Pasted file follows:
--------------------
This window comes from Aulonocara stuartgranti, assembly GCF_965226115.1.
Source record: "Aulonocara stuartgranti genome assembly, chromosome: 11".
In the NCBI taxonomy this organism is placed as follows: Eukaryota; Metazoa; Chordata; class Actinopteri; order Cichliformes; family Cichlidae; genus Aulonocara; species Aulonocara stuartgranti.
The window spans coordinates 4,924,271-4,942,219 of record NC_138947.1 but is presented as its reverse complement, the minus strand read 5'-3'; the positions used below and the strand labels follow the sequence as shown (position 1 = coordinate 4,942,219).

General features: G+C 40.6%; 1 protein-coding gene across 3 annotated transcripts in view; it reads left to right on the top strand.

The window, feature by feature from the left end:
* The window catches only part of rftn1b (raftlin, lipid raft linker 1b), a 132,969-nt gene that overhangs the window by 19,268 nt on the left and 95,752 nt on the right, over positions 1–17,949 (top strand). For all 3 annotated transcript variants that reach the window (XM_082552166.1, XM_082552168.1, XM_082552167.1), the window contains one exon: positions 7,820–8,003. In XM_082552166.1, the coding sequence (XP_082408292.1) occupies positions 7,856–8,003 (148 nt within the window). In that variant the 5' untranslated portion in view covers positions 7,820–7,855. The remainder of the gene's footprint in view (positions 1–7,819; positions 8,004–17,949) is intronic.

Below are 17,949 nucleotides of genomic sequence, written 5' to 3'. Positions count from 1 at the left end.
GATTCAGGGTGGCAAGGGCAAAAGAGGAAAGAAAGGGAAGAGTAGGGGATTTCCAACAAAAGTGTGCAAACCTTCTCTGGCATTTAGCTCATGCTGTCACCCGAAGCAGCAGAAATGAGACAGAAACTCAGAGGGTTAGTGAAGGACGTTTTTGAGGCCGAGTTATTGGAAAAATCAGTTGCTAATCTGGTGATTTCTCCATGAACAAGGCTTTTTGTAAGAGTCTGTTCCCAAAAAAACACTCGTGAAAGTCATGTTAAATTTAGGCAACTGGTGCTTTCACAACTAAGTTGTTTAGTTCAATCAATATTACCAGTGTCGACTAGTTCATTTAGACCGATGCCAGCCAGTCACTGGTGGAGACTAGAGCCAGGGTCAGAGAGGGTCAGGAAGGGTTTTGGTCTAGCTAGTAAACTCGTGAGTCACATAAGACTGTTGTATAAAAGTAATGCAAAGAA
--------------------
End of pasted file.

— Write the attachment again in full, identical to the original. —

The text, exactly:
This window comes from Aulonocara stuartgranti, assembly GCF_965226115.1.
Source record: "Aulonocara stuartgranti genome assembly, chromosome: 11".
In the NCBI taxonomy this organism is placed as follows: Eukaryota; Metazoa; Chordata; class Actinopteri; order Cichliformes; family Cichlidae; genus Aulonocara; species Aulonocara stuartgranti.
The window spans coordinates 4,924,271-4,942,219 of record NC_138947.1 but is presented as its reverse complement, the minus strand read 5'-3'; the positions used below and the strand labels follow the sequence as shown (position 1 = coordinate 4,942,219).

General features: G+C 40.6%; 1 protein-coding gene across 3 annotated transcripts in view; it reads left to right on the top strand.

The window, feature by feature from the left end:
* The window catches only part of rftn1b (raftlin, lipid raft linker 1b), a 132,969-nt gene that overhangs the window by 19,268 nt on the left and 95,752 nt on the right, over positions 1–17,949 (top strand). For all 3 annotated transcript variants that reach the window (XM_082552166.1, XM_082552168.1, XM_082552167.1), the window contains one exon: positions 7,820–8,003. In XM_082552166.1, the coding sequence (XP_082408292.1) occupies positions 7,856–8,003 (148 nt within the window). In that variant the 5' untranslated portion in view covers positions 7,820–7,855. The remainder of the gene's footprint in view (positions 1–7,819; positions 8,004–17,949) is intronic.

Below are 17,949 nucleotides of genomic sequence, written 5' to 3'. Positions count from 1 at the left end.
GATTCAGGGTGGCAAGGGCAAAAGAGGAAAGAAAGGGAAGAGTAGGGGATTTCCAACAAAAGTGTGCAAACCTTCTCTGGCATTTAGCTCATGCTGTCACCCGAAGCAGCAGAAATGAGACAGAAACTCAGAGGGTTAGTGAAGGACGTTTTTGAGGCCGAGTTATTGGAAAAATCAGTTGCTAATCTGGTGATTTCTCCATGAACAAGGCTTTTTGTAAGAGTCTGTTCCCAAAAAAACACTCGTGAAAGTCATGTTAAATTTAGGCAACTGGTGCTTTCACAACTAAGTTGTTTAGTTCAATCAATATTACCAGTGTCGACTAGTTCATTTAGACCGATGCCAGCCAGTCACTGGTGGAGACTAGAGCCAGGGTCAGAGAGGGTCAGGAAGGGTTTTGGTCTAGCTAGTAAACTCGTGAGTCACATAAGACTGTTGTATAAAAGTAATGCAAAGAA